What Parents and Children Say When Talking about Children's Gratitude: A Thematic Analysis.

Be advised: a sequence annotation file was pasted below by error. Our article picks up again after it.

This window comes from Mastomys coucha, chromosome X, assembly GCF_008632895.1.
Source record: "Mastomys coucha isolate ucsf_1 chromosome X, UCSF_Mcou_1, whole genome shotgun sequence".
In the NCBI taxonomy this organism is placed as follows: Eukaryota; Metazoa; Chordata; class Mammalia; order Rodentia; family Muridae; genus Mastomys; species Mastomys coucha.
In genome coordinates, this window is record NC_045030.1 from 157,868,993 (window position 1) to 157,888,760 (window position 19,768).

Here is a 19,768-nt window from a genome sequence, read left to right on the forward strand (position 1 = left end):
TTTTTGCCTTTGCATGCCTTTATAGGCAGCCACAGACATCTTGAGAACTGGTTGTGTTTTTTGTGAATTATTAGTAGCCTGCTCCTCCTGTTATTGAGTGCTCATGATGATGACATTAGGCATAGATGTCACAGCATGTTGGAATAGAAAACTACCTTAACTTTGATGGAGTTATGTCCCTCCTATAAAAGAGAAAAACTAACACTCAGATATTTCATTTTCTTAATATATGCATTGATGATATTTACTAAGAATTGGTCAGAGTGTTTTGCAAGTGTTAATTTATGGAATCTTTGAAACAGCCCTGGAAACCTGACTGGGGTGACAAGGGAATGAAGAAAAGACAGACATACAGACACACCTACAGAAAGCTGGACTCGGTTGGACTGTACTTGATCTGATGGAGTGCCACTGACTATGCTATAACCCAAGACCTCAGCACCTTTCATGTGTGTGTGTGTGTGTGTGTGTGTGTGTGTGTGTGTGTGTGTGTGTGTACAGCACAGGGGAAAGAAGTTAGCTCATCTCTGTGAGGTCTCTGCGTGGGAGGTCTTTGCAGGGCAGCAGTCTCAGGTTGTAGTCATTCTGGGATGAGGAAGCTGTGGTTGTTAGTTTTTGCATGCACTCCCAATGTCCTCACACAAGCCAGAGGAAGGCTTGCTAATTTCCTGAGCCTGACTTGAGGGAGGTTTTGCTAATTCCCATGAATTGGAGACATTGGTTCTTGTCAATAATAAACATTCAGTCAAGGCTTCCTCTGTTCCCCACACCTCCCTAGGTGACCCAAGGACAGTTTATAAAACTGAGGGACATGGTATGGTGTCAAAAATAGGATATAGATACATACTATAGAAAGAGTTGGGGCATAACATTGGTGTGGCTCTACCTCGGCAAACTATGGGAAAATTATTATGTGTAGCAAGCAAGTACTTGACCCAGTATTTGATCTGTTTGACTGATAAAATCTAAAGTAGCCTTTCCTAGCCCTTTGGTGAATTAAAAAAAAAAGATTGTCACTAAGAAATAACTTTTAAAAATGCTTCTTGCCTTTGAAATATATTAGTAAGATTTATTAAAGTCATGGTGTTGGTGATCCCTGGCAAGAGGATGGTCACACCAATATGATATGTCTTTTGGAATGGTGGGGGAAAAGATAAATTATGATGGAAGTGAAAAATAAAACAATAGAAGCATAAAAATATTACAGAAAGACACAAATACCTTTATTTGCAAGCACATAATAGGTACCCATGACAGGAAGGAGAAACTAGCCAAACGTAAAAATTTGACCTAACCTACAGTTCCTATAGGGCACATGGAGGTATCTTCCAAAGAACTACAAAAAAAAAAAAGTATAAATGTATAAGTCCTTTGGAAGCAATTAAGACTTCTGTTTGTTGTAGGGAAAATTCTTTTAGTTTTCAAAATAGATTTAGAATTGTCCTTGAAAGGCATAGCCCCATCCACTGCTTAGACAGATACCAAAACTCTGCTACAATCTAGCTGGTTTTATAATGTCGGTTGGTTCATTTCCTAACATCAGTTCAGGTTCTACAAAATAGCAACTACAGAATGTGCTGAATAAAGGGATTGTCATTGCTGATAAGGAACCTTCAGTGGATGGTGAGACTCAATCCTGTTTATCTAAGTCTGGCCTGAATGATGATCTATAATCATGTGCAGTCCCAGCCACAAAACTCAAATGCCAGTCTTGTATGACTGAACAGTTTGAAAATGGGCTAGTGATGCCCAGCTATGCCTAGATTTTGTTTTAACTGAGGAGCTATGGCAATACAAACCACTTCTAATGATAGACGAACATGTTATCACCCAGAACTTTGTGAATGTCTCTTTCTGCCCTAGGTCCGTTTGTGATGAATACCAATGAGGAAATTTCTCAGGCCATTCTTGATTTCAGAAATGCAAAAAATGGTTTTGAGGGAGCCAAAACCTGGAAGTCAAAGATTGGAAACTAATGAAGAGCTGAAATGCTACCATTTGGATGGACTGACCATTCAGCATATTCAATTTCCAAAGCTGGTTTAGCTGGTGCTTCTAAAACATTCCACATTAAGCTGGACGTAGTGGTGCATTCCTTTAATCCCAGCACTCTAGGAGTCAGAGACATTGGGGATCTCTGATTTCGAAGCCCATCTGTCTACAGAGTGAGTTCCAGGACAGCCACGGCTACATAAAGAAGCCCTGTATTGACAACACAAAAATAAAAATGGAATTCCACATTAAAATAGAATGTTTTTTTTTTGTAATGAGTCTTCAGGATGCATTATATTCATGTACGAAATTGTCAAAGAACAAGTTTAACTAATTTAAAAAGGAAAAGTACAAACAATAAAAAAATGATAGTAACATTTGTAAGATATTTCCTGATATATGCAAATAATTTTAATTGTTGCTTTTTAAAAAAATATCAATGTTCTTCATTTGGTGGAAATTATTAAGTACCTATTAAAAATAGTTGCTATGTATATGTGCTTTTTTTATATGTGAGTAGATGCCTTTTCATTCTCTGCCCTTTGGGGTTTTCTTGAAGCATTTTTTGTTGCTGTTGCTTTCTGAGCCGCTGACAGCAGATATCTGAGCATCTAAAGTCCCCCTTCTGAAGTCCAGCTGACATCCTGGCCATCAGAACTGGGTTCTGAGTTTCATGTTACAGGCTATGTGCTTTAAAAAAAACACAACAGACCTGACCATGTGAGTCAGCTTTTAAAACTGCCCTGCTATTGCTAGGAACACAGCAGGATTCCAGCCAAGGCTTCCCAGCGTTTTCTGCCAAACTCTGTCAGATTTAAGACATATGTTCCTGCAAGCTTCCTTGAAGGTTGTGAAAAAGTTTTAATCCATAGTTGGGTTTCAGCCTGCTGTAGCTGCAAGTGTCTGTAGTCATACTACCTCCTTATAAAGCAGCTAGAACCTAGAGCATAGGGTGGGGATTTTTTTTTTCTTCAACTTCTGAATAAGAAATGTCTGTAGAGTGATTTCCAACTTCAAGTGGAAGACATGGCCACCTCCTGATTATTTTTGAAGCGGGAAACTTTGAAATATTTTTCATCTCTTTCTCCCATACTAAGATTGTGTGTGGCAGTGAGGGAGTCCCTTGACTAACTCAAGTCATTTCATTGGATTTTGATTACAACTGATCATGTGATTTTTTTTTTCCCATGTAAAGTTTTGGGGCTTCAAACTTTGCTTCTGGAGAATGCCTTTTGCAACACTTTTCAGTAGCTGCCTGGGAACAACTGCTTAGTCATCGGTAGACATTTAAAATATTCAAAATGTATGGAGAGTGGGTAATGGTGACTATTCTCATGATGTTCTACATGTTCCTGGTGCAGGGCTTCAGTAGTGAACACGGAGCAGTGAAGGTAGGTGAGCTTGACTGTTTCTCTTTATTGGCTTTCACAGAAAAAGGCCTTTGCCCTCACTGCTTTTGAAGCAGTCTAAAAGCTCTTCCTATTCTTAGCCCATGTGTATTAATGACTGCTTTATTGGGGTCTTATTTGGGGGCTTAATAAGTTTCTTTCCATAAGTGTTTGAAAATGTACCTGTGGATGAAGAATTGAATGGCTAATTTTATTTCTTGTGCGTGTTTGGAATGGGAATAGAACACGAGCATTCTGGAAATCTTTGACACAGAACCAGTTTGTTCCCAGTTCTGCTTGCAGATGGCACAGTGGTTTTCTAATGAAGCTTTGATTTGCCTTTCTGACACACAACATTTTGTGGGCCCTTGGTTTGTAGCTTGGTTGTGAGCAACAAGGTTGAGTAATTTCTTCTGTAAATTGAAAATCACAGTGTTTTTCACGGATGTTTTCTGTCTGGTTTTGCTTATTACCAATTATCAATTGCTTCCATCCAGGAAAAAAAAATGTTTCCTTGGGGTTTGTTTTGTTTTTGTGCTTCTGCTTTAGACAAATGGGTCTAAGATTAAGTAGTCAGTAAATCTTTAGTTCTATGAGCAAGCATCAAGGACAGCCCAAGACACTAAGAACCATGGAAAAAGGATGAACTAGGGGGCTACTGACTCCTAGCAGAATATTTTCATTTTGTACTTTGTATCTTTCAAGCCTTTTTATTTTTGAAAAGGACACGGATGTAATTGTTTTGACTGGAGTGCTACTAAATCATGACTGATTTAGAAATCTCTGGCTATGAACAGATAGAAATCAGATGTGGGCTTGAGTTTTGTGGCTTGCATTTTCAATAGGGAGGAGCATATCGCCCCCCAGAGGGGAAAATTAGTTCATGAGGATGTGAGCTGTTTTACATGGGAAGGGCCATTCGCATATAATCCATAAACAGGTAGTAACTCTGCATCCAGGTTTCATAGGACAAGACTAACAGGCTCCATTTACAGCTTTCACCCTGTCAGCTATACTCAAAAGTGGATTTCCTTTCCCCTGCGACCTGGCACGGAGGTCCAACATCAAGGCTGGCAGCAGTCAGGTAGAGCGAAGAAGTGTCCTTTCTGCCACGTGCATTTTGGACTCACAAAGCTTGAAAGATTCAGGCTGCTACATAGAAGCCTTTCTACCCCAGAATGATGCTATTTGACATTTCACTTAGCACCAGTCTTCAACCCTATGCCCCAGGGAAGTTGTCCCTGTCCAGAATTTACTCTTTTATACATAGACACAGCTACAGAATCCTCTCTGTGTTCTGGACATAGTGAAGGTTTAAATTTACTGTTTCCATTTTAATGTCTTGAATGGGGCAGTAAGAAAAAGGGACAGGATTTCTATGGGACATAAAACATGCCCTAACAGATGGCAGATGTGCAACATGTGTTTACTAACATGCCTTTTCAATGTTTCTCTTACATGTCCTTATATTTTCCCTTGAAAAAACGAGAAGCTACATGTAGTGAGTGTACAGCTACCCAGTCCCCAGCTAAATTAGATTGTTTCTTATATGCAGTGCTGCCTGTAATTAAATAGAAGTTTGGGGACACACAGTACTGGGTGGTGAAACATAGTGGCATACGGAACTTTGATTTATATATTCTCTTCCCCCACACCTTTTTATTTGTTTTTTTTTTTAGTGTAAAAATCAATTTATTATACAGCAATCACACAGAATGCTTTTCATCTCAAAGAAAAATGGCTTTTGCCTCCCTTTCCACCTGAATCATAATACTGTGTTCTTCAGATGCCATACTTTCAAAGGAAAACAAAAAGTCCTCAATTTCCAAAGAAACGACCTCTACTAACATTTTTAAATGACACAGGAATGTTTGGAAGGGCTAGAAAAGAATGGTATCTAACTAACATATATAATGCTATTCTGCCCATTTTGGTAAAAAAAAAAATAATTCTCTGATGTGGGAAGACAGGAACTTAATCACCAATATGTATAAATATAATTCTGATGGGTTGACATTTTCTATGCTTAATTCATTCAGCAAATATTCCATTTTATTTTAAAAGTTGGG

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Parent-child conversations are a widely recognized socializing mechanism, linked to children's developing moral agency, empathy, and emotional competence. Similarly, parent-child conversations about gratitude have been linked to growth in children's gratitude. However, the messages that parents and children exchange in conversations about children's gratitude have yet to be investigated in depth. In the current study, we investigate the types of events that parents discuss with their children during times when they saw displays of children's gratitude and events when the children missed the opportunity to display gratitude, along with the messages that parents and children share during these conversations. The study involved a thematic analysis of the gratitude conversations of 43 parent-child dyads (88% mothers, 77% European American, 51% boys, child Mage=10.62, SD=1.15) living in the United States. Gratitude and missed opportunity events primarily involved situations in which the child had the opportunity to attend an event or to receive a material gift, food, or assistance. Three themes characterized parent and child messages. First, parents suggested that being happy was a sign of being grateful, a way to make others happy, and the goal of benefactors' behavior. Second, parents suggested that children should focus on what they receive rather than on what they did not receive. Finally, children conveyed that they could not always be grateful, but that in several cases they were able to both feel and display their excitement and gratitude. In particular, children reported feeling grateful when they received something they thought was special or enjoyable, unique or unexpected, that they knew would make their parent happy or that they felt lucky to have since others did not have it. Together these findings suggest the importance of future research investigating how children and parents coordinate and prioritize the various elements of gratitude moments in deciding how to be grateful and to socialize children's gratitude.